An Island of Rationality in Blue-State New England

As her party sprints left, Rhode Island’s Democratic governor is going after faster economic growth.

By Allysia Finley 11/19/16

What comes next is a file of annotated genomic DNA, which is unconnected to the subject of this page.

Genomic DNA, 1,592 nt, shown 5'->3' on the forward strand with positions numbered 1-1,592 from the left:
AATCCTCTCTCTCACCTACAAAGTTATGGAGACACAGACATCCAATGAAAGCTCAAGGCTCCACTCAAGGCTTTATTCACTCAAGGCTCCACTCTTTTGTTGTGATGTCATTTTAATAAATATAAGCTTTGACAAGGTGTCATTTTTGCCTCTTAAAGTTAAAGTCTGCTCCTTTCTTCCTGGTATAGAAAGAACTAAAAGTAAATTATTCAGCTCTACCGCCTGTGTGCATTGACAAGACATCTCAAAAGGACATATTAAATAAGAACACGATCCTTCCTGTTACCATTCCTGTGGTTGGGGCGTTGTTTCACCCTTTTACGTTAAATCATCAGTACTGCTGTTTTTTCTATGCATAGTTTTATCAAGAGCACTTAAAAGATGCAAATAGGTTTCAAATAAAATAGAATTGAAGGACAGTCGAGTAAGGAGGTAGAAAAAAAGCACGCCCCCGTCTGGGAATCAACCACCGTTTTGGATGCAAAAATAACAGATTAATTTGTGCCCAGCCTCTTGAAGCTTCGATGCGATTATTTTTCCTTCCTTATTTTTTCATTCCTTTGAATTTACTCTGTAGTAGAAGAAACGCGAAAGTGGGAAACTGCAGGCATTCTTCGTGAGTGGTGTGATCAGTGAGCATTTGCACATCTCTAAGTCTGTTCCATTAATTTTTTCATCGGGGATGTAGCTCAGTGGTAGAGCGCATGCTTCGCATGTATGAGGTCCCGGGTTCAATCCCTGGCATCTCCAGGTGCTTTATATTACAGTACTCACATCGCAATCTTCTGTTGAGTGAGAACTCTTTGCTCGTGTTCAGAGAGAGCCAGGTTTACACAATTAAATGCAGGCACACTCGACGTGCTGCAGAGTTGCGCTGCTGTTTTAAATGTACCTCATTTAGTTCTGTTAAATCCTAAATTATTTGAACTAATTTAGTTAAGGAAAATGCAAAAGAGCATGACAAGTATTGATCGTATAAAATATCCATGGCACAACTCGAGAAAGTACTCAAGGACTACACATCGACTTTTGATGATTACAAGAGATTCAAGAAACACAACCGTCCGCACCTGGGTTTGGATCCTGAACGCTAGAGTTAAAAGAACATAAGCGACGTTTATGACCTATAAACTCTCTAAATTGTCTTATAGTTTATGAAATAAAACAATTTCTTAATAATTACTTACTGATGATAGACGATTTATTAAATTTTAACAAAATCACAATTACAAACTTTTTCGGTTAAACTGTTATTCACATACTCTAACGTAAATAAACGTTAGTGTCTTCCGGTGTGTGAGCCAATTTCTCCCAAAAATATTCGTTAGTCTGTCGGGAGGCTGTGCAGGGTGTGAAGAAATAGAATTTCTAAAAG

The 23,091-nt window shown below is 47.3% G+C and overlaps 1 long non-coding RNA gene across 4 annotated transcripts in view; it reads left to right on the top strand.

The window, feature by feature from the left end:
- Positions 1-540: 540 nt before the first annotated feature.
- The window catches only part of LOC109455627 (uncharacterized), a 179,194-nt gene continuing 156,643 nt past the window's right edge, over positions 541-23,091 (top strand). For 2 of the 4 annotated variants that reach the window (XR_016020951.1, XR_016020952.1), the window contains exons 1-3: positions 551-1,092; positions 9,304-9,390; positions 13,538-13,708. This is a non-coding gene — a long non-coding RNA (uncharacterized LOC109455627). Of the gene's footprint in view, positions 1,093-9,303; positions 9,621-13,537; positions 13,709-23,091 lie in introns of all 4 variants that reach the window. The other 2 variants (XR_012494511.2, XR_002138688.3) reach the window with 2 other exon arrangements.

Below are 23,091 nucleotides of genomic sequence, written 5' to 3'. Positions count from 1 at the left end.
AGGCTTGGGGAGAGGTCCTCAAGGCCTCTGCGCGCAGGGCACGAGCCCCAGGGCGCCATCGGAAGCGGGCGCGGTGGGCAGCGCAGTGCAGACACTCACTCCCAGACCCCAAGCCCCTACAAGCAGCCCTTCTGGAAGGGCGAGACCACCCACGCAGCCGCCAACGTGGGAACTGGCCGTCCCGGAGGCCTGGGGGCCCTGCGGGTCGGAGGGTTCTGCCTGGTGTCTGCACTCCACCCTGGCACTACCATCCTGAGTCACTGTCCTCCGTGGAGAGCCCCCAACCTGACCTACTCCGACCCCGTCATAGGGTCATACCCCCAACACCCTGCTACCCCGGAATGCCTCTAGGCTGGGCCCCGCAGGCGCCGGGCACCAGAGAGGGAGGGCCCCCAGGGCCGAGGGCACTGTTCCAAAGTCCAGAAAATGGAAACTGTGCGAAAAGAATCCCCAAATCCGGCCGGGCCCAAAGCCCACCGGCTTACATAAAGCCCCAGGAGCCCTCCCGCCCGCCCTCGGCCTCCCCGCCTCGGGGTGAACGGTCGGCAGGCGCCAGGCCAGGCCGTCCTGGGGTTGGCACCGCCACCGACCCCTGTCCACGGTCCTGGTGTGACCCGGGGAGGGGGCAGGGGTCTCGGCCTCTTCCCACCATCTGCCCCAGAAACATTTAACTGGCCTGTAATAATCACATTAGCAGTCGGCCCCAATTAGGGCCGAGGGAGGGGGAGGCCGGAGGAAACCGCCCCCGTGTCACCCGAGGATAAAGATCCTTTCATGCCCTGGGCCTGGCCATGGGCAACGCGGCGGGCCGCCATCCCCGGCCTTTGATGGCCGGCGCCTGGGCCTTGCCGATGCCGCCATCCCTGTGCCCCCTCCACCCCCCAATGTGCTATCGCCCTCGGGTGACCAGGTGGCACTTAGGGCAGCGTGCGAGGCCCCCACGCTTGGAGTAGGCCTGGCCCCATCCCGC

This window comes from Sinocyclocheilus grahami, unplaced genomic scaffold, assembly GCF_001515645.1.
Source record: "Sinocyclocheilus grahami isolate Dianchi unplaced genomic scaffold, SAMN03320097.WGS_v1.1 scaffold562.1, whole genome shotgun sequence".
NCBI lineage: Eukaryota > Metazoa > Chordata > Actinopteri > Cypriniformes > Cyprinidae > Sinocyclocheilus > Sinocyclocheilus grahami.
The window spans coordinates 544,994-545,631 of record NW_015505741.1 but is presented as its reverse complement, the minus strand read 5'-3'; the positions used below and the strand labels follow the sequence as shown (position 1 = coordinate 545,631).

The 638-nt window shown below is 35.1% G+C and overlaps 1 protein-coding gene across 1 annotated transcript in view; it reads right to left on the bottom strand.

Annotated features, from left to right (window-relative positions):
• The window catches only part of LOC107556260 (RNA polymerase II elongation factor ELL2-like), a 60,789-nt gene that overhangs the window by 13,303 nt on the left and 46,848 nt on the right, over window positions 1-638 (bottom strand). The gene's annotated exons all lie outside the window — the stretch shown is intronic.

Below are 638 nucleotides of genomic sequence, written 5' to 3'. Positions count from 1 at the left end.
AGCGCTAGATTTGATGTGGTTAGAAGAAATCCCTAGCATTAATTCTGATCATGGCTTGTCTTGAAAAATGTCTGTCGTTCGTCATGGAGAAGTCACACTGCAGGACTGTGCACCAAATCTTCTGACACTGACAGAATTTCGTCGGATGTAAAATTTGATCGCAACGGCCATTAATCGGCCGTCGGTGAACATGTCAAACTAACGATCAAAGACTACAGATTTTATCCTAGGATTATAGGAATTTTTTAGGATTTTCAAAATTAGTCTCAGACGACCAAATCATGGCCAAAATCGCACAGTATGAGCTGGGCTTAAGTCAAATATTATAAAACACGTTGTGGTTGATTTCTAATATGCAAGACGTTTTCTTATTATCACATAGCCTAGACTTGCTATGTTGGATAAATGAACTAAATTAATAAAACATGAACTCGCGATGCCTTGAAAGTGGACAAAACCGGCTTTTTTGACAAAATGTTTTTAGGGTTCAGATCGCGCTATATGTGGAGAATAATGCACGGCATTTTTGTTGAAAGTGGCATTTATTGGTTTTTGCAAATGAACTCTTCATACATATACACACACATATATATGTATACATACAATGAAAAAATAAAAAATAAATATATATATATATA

Rhode Island was founded as a refuge for heretics and outcasts, and staying true to the state’s heritage, Democratic Gov. Gina Raimondo is proclaiming a message decidedly at odds with her party’s progressive base. In 2011 Ms. Raimondo, then the state treasurer, spearheaded a bold reform of Rhode Island’s public-pension system that made her reviled among government unions. Yet she lived to fight another campaign. After being elected governor two years ago, she set about making her state great again for business with regulatory and tax reforms. This year’s election has spurred soul-searching within the Democratic Party. A debate rages between progressives who argue that Democrats need to double down on the party’s current strategy—that is, dividing the electorate into identity groups and promising a government program for every pot—and those like Ms. Raimondo who believe that boosting economic growth is the only sustainable path for their country and party. Soon after the election, Ms. Raimondo dropped by the Journal’s offices while on a trip to New York. “Rhode Island is on the move again,”she declared. “I want businesses to know that.”With a population of just over one million, the state is easy to overlook. Its western frontier bordering Connecticut is rural. Donald Trump overwhelmingly won these towns. Smithfield, where Ms. Raimondo grew up, is one of them. The mill towns in the Blackstone Valley that once churned out jewelry, silverware and textiles resemble the Midwest. After factories closed, many workers struggled to find employment. The liberal gentry reside in hamlets along the coast. Taylor Swift owns a summer house in the seaside town of Westerly. Providence, the epicenter of the state’s government and economy, is a mere 45-minute ride on the Acela train from Boston. About 5 miles out of Providence is Central Falls, which declared bankruptcy in 2011 due to ballooning pension liabilities and a shrinking tax base. Some police officers’pensions were slashed in half, spurring Ms. Raimondo’s crusade for reform. The reforms Ms. Raimondo championed in 2011 were, and still are, revolutionary. They shifted future as well as current workers to hybrid plans with a defined-contribution component. The retirement age was increased while cost-of-living adjustments were suspended, slashing the state’s unfunded liability by nearly half. Ms. Raimondo says the reforms were key to giving businesses certainty so they can invest. “I’m not going to raise your taxes, and you can believe me,”she says. That’s something her Connecticut counterpart Dannel Malloy can’t say. After fending off attacks from public unions—apart from which her pension reforms were widely popular—Ms. Raimondo was elected governor in 2014. One of her first acts was an executive order requiring that agencies quantify the costs and benefits for rules. She later rallied her Democratic legislature to overhaul the state’s labyrinthine Administrative Procedures Act, cutting the amount of red tape that businesses must chew through by about 2,700 pages or 10% of the regulations. With health-care costs escalating due to ObamaCare’s Medicaid expansion, progressives have urged Democratic governors to establish single-payer systems. Yet Ms. Raimondo resisted the pressure and convened a panel of health-care experts to recommend efficiencies. ObamaCare limits states’ability to reduce eligibility or benefits, so savings must be achieved through technocratic improvements like better coordinating care. By encouraging home care for elderly patients and increasing managed care, Rhode Island has bent the proverbial cost curve and reduced its Medicaid projected costs by 10%. Ms. Raimondo has funneled the savings into workforce training programs that match community colleges with local employers. Her goal is to equip the long-term unemployed and young people with skills for high-tech manufacturing and service jobs. The skills-jobs mismatch is a major contributor to the state’s 5.6% unemployment rate, though solving this universal problem doesn’t rank high on most Democratic governors’to-do lists. The governor also boasts of cutting the state’s alternative minimum corporate tax and unemployment insurance tax. The cuts were modest, and Rhode Island still ranks 44th on the Tax Foundation’s state ranking of business climates, behind Massachusetts (27) and Connecticut (43). But Rhode Island at least is headed in a more business-friendly trajectory, unlike some of its Northeastern neighbors. While Rhode Island still suffers from the ninth highest unemployment rate in the country, jobs growth has picked up since her pension reforms passed. Over the past two years, its GDP growth has surpassed every state in New England, save Massachusetts. This might seem like a low bar for measuring achievement, but Rhode Island was dead last in the years between the prior two recessions. Living next door to Massachusetts and Connecticut is a curse and a blessing. Providence dwells in the shadow of booming Boston, which this year nabbed GE’s new headquarters from Fairfield, Conn. Although Ms. Raimondo sought to lure the corporation, GE Digital gave her a technology center as a consolation prize. Meantime, Mr. Malloy, who has rammed through many corporate and income taxes, seems to be doing his best to help Ms. Raimondo succeed. The contrast between their philosophies reflects the battle for the soul of the Democratic Party. At least when it comes to economic growth, Ms. Raimondo is winning. Ms. Finley is an editorial writer for the Journal.■

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